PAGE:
- appears strong and tough
- support of truisms to get her through life
- hard frontier life shapes her character, physical fitness b/o hard work
- individual approach to life, progressive attitude (enjoys modern life: cars, being equal in marriage)
- self-controlled, self-disciplined, loathes self-pity
- material wealth, the American Dream (although never used as a term) is very important to her. Making money is almost an obsession.
- education matters a lot to her: it’s a path to a better life for her and her family. It is a privilege for her to obtain education and make money with it. She also educates her own children.
- strongly believes that people have a purpose and have to contribute to society
- family life is very important to her
- when she wants to reach a goal in life, she works for that goal, no matter what
- practical view on life makes her emotionally pragmatic, that means she treats the members of her family more like co-workers. Just as she demands a lot from herself, she is also very tough on her children. She is lacking empathy where empathy would be better. She deals with tragedy in death in the same way: Pragmatism always comes first.
- Being individual and wanting to fulfill her goals in life, she lacks the insight to grant the same rights to other people, especially her children, but also Big Jim.
- rebellious, individual, free, loves nature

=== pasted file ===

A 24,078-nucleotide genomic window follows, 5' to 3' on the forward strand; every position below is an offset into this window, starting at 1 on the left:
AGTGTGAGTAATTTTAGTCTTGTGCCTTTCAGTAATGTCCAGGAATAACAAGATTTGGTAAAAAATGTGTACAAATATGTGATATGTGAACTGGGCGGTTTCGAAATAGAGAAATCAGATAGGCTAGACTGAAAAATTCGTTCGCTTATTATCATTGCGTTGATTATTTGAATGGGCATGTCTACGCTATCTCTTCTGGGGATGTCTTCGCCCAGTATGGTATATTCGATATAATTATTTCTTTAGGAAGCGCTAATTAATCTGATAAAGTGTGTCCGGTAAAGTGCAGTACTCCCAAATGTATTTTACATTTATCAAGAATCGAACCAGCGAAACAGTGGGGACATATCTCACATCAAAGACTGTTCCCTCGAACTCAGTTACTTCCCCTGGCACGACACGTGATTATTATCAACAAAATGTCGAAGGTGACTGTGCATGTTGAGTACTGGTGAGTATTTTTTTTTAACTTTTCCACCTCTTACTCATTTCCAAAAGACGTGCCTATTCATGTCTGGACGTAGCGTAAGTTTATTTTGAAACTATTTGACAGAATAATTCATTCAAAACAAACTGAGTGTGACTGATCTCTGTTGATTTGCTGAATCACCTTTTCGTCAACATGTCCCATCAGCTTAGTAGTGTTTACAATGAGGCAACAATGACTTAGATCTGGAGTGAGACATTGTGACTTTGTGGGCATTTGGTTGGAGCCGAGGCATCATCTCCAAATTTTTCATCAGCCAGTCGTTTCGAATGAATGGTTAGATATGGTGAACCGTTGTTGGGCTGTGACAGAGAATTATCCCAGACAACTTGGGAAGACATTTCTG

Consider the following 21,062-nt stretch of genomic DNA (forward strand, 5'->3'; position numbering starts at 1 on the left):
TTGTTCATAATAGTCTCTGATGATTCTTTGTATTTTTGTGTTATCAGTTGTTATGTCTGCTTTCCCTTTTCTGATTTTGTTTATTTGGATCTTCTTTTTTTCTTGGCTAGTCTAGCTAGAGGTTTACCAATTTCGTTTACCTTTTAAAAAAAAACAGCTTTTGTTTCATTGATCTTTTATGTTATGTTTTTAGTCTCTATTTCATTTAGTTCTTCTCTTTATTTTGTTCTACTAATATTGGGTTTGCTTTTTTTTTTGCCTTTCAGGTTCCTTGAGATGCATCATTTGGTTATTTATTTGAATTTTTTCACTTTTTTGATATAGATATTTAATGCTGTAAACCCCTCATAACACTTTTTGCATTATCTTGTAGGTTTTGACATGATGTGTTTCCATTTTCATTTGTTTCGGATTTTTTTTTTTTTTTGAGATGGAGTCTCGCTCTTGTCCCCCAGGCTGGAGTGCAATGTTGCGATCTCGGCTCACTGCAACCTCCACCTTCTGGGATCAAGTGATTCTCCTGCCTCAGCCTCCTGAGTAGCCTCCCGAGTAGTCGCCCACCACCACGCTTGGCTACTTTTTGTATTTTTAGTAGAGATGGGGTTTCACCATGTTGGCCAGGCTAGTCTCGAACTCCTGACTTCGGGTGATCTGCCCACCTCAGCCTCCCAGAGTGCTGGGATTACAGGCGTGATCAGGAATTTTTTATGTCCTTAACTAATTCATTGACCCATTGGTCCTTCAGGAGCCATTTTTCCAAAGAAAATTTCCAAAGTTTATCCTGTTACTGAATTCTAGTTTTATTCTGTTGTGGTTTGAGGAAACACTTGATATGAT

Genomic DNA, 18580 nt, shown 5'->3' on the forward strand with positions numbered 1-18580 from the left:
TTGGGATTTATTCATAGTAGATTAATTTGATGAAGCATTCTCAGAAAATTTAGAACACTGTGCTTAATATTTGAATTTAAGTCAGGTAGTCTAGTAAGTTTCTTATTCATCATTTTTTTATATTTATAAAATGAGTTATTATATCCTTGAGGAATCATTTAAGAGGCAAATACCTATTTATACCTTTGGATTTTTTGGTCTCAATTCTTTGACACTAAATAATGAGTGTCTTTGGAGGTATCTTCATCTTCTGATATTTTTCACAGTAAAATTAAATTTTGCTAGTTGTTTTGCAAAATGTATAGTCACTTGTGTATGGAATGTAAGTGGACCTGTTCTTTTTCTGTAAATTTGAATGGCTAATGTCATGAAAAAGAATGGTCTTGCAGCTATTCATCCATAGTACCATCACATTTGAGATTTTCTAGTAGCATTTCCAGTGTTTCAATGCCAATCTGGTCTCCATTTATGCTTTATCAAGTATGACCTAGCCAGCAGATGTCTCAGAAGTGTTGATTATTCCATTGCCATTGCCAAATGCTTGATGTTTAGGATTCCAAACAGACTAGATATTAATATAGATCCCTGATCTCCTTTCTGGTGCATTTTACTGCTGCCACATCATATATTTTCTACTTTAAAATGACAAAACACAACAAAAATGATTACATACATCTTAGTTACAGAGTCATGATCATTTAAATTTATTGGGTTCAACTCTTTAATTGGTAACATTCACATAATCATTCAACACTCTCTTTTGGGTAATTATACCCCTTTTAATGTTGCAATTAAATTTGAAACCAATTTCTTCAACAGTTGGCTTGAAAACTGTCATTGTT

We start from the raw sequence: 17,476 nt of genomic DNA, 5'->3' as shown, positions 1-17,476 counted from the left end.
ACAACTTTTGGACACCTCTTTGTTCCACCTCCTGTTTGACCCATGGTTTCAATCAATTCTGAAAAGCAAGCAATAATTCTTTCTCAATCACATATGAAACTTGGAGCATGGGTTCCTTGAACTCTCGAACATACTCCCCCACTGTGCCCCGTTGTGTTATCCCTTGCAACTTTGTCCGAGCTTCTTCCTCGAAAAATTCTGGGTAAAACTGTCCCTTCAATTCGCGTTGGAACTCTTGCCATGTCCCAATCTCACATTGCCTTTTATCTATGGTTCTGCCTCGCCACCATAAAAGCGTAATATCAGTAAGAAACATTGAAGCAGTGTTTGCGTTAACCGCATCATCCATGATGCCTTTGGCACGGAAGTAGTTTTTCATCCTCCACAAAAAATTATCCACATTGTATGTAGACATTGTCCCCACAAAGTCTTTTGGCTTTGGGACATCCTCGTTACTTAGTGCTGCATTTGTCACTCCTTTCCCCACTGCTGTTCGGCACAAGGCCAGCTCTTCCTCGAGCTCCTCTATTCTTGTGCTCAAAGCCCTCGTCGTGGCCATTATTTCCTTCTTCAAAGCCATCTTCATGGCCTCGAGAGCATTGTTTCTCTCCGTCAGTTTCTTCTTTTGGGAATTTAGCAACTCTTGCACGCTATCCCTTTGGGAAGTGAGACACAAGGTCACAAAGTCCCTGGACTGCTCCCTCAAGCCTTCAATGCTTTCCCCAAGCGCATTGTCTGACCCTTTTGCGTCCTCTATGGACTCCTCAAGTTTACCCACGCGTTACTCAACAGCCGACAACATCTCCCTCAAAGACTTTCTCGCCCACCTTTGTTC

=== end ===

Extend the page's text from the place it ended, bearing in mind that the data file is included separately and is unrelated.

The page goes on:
- a real beauty (like Helen)
- the author’s mother where all the “factual” information of the novel comes from
- not interested in education (hates authority)
- suffers under Lily’s rigid views and self-righteousness
- can’t be tamed by Lily — closer to her father (Jim is the heart of the family)
- determined when it comes to her goal: being free
- weak, attractive, sensitive
- more like the mother (angel in the house)
- her dream in life is becoming an actress and marrying a rich man
- commits suicide despite the fact that Lily wants to help her.
- She’s a catalysator for Lily’s next goal in life: getting married and start her own family
Robert Casey (Lily’s father)
- suffers from a speech impediment and can’t move his right arm and leg properly
- During Lily’s childhood he’s the “man of her life”, teaching her everything he knows.
- Whereas Helen is her mother’s daughter, Lily is her father’s daughter: money-making, setting and reaching goals, being tough, followong American values (equality, self-discipline, self-reliance etc.)
Jim Smith (Big Jim)
- big, strong, terse, steady, experienced, down-to-earth, respected, a real hero
- 20 years older than Lily
- Lily’s partner, never really questions her, always supports her choices
- understanding father, brings the warmth into the family that Lily lacks
- Daisy, the mother: the “angel in the house”, not suited for the frontier life, no goals, disillusioned. Lily looks down on her.
- Buster, the brother: preferred by the parents when it comes to education, but in a way wasted on him, a real charmer, but weak. Marries Dorothy, who will take over running the farm.
- Ted Conover, Lily’s first husband: salesman, dishonest but also vital, modern-appearing, full of life, talks a lot, tells jokes. Bigamist. A con-man. A mataphor maybe for the life in Chicago, in civilization.
- Rex Walls: the author’s father. Bold, adventurous, skilful pilot, charming. Has a lot of plans, always on the move. First opposed by Lily.